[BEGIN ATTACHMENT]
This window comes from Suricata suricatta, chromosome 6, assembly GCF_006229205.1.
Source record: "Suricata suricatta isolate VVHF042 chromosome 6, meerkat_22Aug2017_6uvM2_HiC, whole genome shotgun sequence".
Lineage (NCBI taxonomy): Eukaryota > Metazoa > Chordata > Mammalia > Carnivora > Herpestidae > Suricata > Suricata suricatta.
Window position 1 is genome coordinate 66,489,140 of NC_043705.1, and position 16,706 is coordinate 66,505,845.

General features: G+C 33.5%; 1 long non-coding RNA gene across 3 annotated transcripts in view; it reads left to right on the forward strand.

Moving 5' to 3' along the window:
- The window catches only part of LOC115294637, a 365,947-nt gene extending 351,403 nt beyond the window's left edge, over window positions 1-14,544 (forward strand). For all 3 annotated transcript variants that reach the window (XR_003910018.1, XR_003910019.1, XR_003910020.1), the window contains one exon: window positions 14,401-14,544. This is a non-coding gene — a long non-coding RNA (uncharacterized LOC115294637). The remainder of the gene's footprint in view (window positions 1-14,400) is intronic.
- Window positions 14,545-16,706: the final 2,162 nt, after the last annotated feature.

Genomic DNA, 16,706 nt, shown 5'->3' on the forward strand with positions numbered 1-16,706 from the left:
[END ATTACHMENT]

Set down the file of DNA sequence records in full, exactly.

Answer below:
This window comes from Suricata suricatta, chromosome 6, assembly GCF_006229205.1.
Source record: "Suricata suricatta isolate VVHF042 chromosome 6, meerkat_22Aug2017_6uvM2_HiC, whole genome shotgun sequence".
Lineage (NCBI taxonomy): Eukaryota > Metazoa > Chordata > Mammalia > Carnivora > Herpestidae > Suricata > Suricata suricatta.
Window position 1 is genome coordinate 66,489,140 of NC_043705.1, and position 16,706 is coordinate 66,505,845.

General features: G+C 33.5%; 1 long non-coding RNA gene across 3 annotated transcripts in view; it reads left to right on the forward strand.

Moving 5' to 3' along the window:
- The window catches only part of LOC115294637, a 365,947-nt gene extending 351,403 nt beyond the window's left edge, over window positions 1-14,544 (forward strand). For all 3 annotated transcript variants that reach the window (XR_003910018.1, XR_003910019.1, XR_003910020.1), the window contains one exon: window positions 14,401-14,544. This is a non-coding gene — a long non-coding RNA (uncharacterized LOC115294637). The remainder of the gene's footprint in view (window positions 1-14,400) is intronic.
- Window positions 14,545-16,706: the final 2,162 nt, after the last annotated feature.

Genomic DNA, 16,706 nt, shown 5'->3' on the forward strand with positions numbered 1-16,706 from the left: